The White Sox are a team on the rebound. After a dismal April in which they went 10-18 with a -34 run differential, they’ve turned things around and have gone 27-21 since, bringing them to within two games of .500 and to within 4.5 games of the AL Central lead. They still face a number of problems, including four starters with wOBAs below .300. But given how good their top guys have been, they can mask that for a bit until the trailers either pick up their performances, or GM Kenny Williams swings a trade for upgrades.
In the meantime, the Sox should be maximizing their resources by playing the guys who are actually hitting, and putting them in prominent lineup spots. Unfortunately, Ozzie Guillen has continued to hit one of his worst hitters atop the lineup, and doesn’t play another who has produced in his limited appearances.
The White Sox list of problems starts at the top of the order. In 72 of the Sox 76 games Juan Pierre has hit leadoff, and he has produced a .274 wOBA (.314 OBP). Of the White Sox with at least 200 PA, only Alex Rios has produced a lower wOBA. The .314 OBP isn’t quite as bad, since it’s close to the .320 league average. But that’s still poor for a leadoff hitter, and it’s made even poorer by Pierre’s nine caught stealings in 19 attempts. That, along with his complete lack of power — just eight extra base hits this season — puts his wOBA in perspective.
Even from this quick glance it is clear that Pierre does not belong atop the White Sox lineup. Guillen doesn’t have many good options for replacing him, since only five of the White Sox starters have OBPs above the league average and three of them clearly don’t fit as leadoff hitters. But he could easily slot in Alexei Ramirez or Brent Lillibridge as the leadoff man in order to give the big producers, Paul Konerko and Carlos Quentin, some base runners. Beyond the case for removing Pierre as leadoff hitter, there’s also a strong case for removing him as a starter completely.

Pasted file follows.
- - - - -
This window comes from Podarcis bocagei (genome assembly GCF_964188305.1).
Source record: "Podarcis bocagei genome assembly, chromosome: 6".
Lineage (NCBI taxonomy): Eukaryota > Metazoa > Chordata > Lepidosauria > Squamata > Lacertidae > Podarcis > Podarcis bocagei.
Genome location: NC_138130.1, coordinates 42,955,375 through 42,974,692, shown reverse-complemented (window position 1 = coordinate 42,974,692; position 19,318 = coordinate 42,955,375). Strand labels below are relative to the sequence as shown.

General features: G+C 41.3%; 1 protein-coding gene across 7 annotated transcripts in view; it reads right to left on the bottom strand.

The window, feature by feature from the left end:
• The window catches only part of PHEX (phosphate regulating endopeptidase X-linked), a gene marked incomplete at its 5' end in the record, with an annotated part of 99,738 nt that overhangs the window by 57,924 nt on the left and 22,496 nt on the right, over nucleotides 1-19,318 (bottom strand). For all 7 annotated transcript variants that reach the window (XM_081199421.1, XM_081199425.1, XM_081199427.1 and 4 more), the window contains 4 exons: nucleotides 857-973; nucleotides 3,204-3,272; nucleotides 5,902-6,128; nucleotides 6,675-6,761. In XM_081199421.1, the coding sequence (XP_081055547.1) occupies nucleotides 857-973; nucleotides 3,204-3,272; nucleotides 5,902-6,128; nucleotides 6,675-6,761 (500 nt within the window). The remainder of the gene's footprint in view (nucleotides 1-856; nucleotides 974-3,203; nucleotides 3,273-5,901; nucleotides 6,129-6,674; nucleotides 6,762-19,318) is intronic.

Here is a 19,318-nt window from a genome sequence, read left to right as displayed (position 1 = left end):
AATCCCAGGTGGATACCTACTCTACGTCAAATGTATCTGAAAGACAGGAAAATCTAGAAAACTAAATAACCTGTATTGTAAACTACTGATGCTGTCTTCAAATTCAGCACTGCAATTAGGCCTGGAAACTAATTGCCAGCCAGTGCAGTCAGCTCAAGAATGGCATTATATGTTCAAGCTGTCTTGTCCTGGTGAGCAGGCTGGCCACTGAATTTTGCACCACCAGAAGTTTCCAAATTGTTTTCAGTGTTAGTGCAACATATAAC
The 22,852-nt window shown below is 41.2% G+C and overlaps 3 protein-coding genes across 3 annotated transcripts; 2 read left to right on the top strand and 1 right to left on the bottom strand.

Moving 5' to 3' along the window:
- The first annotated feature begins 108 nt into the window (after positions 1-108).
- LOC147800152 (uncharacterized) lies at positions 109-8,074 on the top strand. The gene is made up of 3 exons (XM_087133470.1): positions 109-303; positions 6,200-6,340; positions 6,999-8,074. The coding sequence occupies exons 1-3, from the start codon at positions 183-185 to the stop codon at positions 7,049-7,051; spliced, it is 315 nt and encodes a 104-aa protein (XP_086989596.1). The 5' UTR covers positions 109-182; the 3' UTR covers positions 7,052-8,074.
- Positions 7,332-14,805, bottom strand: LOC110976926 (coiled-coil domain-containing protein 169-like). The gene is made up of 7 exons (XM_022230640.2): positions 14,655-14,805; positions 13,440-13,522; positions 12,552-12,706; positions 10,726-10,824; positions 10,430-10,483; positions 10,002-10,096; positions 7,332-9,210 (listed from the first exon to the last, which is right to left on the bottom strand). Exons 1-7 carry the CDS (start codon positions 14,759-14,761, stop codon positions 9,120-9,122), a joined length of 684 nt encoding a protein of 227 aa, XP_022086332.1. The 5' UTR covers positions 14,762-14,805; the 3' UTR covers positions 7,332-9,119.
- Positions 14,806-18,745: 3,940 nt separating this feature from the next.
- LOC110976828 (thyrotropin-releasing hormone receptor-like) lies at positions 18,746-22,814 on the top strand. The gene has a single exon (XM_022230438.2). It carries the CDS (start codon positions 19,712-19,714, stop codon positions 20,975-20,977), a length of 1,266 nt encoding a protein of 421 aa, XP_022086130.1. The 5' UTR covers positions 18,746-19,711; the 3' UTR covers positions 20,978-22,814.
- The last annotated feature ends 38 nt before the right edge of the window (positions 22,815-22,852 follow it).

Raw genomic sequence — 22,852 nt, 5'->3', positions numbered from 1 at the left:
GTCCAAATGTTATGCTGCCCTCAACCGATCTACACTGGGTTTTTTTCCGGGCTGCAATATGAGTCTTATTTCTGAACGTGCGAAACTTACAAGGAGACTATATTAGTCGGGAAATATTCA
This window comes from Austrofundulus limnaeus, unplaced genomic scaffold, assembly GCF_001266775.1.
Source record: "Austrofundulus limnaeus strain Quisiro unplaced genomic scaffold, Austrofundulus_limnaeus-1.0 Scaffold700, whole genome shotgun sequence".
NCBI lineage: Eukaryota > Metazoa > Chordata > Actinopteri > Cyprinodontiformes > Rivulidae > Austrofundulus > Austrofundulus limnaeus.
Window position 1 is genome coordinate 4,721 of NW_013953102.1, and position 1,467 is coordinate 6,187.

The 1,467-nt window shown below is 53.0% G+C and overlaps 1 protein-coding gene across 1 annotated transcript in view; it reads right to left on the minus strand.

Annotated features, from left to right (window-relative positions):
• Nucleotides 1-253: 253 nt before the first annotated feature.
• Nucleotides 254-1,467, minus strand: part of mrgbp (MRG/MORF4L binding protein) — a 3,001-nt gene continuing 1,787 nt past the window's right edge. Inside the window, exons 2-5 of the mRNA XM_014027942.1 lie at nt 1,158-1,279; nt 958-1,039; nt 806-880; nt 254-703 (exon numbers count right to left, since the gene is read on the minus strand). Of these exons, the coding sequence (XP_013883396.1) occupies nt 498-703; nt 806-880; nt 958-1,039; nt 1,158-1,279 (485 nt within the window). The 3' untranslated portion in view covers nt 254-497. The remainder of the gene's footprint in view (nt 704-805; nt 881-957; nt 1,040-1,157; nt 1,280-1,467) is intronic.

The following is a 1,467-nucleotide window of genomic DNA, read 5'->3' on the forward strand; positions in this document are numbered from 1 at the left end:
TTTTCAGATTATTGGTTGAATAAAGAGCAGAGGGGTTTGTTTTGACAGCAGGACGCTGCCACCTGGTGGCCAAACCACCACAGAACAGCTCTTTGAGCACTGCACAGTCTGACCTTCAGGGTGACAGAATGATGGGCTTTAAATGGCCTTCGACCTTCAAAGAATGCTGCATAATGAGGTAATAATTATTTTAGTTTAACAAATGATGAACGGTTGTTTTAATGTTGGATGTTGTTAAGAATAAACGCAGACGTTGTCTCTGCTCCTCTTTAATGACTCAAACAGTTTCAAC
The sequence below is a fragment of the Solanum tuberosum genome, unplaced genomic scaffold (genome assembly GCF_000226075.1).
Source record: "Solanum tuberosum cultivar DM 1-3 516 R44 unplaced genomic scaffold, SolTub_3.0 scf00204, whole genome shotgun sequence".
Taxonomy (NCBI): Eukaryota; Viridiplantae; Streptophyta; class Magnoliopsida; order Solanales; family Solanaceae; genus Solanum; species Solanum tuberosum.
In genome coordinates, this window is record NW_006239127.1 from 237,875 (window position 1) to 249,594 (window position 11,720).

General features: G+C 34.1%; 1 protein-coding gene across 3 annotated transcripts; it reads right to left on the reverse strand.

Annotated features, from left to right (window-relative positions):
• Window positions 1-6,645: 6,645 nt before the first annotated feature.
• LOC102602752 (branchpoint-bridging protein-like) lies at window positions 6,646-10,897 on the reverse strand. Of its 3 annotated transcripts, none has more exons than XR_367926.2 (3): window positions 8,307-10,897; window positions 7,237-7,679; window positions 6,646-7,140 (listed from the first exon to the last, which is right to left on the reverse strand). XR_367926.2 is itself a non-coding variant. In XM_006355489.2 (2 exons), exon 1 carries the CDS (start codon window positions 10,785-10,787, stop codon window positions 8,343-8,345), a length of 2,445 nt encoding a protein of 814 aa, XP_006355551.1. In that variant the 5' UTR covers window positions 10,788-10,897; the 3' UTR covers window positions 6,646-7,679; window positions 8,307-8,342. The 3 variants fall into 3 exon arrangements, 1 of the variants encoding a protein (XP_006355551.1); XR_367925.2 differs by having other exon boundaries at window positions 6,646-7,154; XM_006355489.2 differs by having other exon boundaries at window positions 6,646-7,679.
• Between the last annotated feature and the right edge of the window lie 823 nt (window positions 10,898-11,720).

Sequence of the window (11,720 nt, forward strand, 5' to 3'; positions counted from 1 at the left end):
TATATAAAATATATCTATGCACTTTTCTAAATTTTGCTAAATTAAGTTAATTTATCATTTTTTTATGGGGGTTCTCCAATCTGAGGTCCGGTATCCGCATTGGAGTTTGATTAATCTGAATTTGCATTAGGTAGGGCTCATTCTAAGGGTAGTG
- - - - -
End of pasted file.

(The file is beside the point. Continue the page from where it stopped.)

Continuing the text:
It’s always tricky playing with small samples of defensive data, so the knock on Pierre’s defense this season isn’t necessarily indicative of his talent in the outfield. Yet both of our major defensive statistics, UZR and DRS, rate him natively in left field. If it were just UZR it would be one thing, but this is both sets of data, and both come to similar conclusions. It could be that he’s in a slump in the field, but that doesn’t help recoup the value he’s already cost the team. Regardless of what might happen later in the season, he has been a liability on both sides in 2011. A team scrambling back from a slow start can ill afford to continue trotting out a player like that.
In Lillibridge, Guillen has a ready made replacement. It’s silly to pretend that he’ll keep up his .390 wOBA or his .277 ISO, but even with a decent degree of statistical correction he still amounts to a better player than Pierre. He has displayed ability in the outfield this year as well, making him a wholesale upgrade over Pierre. He also has some speed and some semblance of discipline, making him a fit atop the order. Even if he regresses to the .270/.330/.378 level he hit in AAA in 2010, he’d provide well more than Pierre. If he hits to his previous major league levels, well, then it’s still a worthy experiment because of Pierre’s performance to date.
The White Sox have every opportunity to rid themselves of Pierre’s poor production. If, because of depth issues, they want to keep him on the roster, they can shift him down in the order. If they feel that someone such as Lillibridge, or an outside replacement, can slide in there, they can just get rid of him. His contract is up after this season, so they lose little by letting him go. That makes his struggles quite different to those of Alex Rios, who is under contract through 2014. It seems awfully odd at this point that the Sox, so close to becoming relevant again, haven’t done anything about their most glaring issue.